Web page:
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CC Sabathia gave the Yankees everything, and then he gave some more

Years from now, assuming that people are still making the mistake of letting me corner them at a party and yell at them about CC Sabathia, the thing I'll keep coming back to was just how big he was. This is true in the literal sense, of course: At 6-foot-6 and around 300 pounds, he's one of the largest dudes to ever take a Major League mound. But it also felt true, even from the upper deck, even from 1,000 miles away through a spotty television that just barely survived its road trip from the Tri-State to Texas.

When he picked up a big out, he would throw his fists toward the ground and let out this immense roar, and in that moment you'd swear his shoulders were broad enough to put a team and a city -- even a city as big and varied and complicated as New York -- on his back.

He arrived in New York in 2009 on the wings of a seven-year, $161 million contract, a record for a pitcher at the time. Yankees fans have a way of treating players like that as though they're a class apart: There are the homegrown guys, the True Yankees™, and then there are the hired guns.

And yet, in a locker room that still featured Jeter and Posada and Pettitte, Sabathia strode in and felt like the big brother -- the guy that every corner of the clubhouse respected, the guy you went to if you had a problem, the guy who put everyone at ease by sheer force of his presence. Almost immediately, it became CC's team, and if you messed with it, you'd have to answer to him.

Even if he looked like Luke Skywalker trying to stay warm on Hoth:

Sabathia always just felt larger than life -- he was responsible for leading a team full of dozens of disparate personalities from disparate backgrounds and disparate cultures, for dealing with the biggest media market in the country and, oh yeah, for being an ace on top of it. He gave a part of himself to everybody, and there was seemingly no limit to the weight he could bear.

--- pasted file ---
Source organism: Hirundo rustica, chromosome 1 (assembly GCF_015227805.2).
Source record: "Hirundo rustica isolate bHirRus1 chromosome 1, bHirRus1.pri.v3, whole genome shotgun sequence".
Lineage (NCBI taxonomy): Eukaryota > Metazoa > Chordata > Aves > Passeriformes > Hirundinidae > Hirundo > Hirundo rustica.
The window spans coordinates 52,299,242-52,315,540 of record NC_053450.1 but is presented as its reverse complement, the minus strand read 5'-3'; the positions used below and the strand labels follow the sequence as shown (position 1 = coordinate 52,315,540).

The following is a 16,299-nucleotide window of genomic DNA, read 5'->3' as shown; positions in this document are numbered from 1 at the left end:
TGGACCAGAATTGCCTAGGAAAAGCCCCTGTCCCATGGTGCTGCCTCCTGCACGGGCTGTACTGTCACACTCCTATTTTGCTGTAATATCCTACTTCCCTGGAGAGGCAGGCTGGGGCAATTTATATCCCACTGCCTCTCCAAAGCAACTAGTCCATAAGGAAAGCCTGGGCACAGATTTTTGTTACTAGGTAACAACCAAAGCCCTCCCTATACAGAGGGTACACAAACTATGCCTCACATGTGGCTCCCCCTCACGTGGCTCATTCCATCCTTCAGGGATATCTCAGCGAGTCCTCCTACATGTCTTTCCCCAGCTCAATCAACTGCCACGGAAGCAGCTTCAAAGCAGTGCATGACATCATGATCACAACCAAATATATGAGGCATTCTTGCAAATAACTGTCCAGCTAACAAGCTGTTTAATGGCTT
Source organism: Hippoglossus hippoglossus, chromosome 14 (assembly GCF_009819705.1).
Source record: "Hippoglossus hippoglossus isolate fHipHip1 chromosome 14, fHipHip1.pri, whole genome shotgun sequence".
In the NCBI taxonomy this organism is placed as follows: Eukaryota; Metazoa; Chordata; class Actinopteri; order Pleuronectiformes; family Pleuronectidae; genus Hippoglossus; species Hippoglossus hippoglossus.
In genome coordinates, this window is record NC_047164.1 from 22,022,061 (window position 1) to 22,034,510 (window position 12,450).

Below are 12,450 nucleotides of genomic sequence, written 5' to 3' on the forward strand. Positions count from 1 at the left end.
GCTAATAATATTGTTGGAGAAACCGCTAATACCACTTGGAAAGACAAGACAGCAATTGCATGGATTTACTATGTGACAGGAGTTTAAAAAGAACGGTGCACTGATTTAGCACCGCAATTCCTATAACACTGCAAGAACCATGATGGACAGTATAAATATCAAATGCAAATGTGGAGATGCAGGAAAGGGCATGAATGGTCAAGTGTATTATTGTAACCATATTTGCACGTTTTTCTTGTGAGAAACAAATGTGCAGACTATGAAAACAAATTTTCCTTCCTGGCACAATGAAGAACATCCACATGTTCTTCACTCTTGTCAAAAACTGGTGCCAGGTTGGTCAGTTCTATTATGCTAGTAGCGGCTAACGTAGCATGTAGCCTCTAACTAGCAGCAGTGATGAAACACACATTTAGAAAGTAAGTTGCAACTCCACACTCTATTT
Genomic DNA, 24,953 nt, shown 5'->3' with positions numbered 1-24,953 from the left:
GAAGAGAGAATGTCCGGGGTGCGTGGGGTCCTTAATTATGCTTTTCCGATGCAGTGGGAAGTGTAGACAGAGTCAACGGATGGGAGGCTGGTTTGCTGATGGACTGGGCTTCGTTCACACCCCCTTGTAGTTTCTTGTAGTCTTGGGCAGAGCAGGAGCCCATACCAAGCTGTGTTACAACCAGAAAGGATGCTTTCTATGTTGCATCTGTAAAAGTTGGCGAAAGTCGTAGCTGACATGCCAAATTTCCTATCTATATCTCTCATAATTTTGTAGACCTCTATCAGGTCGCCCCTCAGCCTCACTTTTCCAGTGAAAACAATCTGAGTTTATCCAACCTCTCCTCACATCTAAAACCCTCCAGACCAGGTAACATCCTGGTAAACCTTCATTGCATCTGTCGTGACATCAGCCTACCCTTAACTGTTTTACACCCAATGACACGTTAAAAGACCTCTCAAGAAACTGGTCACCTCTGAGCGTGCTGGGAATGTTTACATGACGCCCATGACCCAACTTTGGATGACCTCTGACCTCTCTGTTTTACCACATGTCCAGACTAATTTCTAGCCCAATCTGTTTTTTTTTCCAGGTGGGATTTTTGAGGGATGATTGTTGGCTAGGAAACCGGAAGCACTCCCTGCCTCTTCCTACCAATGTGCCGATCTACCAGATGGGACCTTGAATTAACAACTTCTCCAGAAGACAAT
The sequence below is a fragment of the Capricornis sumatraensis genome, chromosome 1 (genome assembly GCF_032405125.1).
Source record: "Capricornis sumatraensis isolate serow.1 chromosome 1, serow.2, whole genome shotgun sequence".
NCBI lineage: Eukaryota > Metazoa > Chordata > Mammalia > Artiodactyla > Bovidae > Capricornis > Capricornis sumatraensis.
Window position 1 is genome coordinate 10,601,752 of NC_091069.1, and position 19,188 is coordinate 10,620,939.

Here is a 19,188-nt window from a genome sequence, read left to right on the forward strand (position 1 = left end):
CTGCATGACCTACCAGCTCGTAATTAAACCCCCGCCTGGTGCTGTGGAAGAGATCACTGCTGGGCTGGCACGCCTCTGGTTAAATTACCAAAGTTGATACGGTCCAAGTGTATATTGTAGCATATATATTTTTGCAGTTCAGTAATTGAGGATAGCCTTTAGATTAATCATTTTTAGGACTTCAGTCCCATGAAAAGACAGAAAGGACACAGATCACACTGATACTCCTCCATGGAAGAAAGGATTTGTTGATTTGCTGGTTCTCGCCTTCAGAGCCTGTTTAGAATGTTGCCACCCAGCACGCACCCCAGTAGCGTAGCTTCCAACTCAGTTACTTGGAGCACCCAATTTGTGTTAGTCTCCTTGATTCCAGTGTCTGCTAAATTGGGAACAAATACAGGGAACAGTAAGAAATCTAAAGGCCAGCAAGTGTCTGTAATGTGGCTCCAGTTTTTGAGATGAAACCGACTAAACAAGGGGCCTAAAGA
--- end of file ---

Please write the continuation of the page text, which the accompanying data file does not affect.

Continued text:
Which is why his last appearance in the Bronx hurt so much. Aaron Boone called on him to get out of a jam in ALCS Game 4, to bail the Yankees out as he had so many times before, and his body finally gave way. He was taken out after four batters with what we'd later discover was an injury to his throwing shoulder. As he left the mound for the final time in his really-should-be-Hall-of-Fame career, you could see how much it killed him.

If it's all the same to you, though, I reject that image as the last we see of CC Sabathia. I won't remember how it ended: I'll remember the fact that he happily stuck himself in the bullpen for his final postseason; I'll remember that his team asked him to face down 22-year-old Yordan Alvarez -- he of the several home runs hit into low orbit -- and got the presumptive AL Rookie of the Year to hit a grounder to first; I'll remember that, outcome aside, he pitched his ass off, because of course he did.

Which I guess is just the least I can do to say thanks. Thanks for adopting this baseball team I love and pouring everything you had into it. Thanks for giving me something to be so completely, resolutely proud of. And most important, thanks for making it all so damn fun. That's for you.

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